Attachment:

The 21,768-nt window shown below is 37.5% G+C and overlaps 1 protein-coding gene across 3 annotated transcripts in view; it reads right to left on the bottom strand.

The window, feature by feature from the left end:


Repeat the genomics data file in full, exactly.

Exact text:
The 21,768-nt window shown below is 37.5% G+C and overlaps 1 protein-coding gene across 3 annotated transcripts in view; it reads right to left on the bottom strand.

The window, feature by feature from the left end: